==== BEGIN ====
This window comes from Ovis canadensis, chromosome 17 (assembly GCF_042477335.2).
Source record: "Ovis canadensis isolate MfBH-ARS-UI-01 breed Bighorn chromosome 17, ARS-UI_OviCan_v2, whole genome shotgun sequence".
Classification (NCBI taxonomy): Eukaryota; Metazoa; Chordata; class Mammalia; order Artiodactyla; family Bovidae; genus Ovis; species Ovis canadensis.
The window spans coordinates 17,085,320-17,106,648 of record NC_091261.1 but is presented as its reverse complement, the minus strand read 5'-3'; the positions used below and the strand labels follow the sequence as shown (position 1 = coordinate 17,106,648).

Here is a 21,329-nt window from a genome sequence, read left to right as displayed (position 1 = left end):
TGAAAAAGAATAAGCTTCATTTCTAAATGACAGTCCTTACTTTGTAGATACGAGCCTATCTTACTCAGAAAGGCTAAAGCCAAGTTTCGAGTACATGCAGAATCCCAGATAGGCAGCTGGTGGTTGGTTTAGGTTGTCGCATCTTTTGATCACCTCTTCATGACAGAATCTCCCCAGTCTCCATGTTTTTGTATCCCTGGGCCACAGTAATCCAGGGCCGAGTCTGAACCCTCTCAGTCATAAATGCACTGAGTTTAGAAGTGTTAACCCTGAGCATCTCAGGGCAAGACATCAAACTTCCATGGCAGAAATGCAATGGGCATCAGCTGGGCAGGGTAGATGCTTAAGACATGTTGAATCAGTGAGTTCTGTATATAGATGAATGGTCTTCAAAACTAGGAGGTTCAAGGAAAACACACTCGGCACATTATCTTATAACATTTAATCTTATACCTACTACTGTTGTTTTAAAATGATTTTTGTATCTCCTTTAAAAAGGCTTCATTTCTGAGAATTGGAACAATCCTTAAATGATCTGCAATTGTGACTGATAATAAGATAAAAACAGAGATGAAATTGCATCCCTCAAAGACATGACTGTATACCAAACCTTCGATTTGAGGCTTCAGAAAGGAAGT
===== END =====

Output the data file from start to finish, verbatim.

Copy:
This window comes from Ovis canadensis, chromosome 17 (assembly GCF_042477335.2).
Source record: "Ovis canadensis isolate MfBH-ARS-UI-01 breed Bighorn chromosome 17, ARS-UI_OviCan_v2, whole genome shotgun sequence".
Classification (NCBI taxonomy): Eukaryota; Metazoa; Chordata; class Mammalia; order Artiodactyla; family Bovidae; genus Ovis; species Ovis canadensis.
The window spans coordinates 17,085,320-17,106,648 of record NC_091261.1 but is presented as its reverse complement, the minus strand read 5'-3'; the positions used below and the strand labels follow the sequence as shown (position 1 = coordinate 17,106,648).

Here is a 21,329-nt window from a genome sequence, read left to right as displayed (position 1 = left end):
TGAAAAAGAATAAGCTTCATTTCTAAATGACAGTCCTTACTTTGTAGATACGAGCCTATCTTACTCAGAAAGGCTAAAGCCAAGTTTCGAGTACATGCAGAATCCCAGATAGGCAGCTGGTGGTTGGTTTAGGTTGTCGCATCTTTTGATCACCTCTTCATGACAGAATCTCCCCAGTCTCCATGTTTTTGTATCCCTGGGCCACAGTAATCCAGGGCCGAGTCTGAACCCTCTCAGTCATAAATGCACTGAGTTTAGAAGTGTTAACCCTGAGCATCTCAGGGCAAGACATCAAACTTCCATGGCAGAAATGCAATGGGCATCAGCTGGGCAGGGTAGATGCTTAAGACATGTTGAATCAGTGAGTTCTGTATATAGATGAATGGTCTTCAAAACTAGGAGGTTCAAGGAAAACACACTCGGCACATTATCTTATAACATTTAATCTTATACCTACTACTGTTGTTTTAAAATGATTTTTGTATCTCCTTTAAAAAGGCTTCATTTCTGAGAATTGGAACAATCCTTAAATGATCTGCAATTGTGACTGATAATAAGATAAAAACAGAGATGAAATTGCATCCCTCAAAGACATGACTGTATACCAAACCTTCGATTTGAGGCTTCAGAAAGGAAGT